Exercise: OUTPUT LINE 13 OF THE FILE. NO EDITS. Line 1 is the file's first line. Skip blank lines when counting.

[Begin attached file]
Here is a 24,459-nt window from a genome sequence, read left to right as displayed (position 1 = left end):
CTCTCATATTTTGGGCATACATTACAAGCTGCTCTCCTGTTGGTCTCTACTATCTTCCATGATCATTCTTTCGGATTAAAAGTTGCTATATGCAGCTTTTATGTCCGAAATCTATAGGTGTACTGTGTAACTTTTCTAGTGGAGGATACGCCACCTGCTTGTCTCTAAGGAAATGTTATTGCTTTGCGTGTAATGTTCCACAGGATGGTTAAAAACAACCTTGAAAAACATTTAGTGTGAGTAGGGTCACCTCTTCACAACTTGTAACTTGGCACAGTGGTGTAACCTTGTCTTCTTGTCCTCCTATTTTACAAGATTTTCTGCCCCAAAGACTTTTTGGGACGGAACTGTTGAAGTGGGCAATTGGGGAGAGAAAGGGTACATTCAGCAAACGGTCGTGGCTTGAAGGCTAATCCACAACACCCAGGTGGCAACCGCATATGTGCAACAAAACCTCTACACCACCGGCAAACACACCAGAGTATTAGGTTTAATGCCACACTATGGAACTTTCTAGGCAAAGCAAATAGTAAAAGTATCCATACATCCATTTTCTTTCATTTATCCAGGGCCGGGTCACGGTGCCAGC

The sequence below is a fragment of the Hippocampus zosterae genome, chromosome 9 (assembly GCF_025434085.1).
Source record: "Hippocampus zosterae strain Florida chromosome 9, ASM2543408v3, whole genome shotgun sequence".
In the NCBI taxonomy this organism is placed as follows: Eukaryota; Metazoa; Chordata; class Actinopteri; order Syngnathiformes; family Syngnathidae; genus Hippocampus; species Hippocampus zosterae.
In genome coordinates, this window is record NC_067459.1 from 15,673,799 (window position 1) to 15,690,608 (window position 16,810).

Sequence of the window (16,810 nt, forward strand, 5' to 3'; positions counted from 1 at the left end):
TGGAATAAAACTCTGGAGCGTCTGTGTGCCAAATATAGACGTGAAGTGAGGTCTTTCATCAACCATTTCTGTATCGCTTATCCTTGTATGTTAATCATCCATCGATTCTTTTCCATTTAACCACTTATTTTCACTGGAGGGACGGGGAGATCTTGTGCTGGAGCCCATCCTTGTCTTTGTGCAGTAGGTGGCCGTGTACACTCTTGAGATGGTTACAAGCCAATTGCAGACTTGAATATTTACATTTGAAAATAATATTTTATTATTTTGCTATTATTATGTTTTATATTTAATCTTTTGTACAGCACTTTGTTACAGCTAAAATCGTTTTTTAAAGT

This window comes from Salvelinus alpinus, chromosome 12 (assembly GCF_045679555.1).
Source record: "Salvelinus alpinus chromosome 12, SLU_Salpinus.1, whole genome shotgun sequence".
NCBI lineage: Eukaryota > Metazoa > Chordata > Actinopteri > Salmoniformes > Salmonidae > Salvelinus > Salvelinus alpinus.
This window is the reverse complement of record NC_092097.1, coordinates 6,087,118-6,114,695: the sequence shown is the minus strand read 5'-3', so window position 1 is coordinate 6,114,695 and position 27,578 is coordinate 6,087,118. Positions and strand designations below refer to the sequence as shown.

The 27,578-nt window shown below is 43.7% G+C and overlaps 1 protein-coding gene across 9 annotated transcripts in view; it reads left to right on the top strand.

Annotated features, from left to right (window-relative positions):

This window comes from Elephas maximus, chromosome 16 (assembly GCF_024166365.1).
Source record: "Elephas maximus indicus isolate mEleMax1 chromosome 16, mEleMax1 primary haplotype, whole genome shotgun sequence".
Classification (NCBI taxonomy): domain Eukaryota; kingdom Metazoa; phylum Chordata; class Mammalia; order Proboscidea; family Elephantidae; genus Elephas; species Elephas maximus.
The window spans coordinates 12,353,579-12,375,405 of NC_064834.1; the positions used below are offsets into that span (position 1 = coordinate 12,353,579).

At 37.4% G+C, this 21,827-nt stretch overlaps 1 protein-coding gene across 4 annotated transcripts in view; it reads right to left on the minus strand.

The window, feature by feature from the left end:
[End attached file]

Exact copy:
The 27,578-nt window shown below is 43.7% G+C and overlaps 1 protein-coding gene across 9 annotated transcripts in view; it reads left to right on the top strand.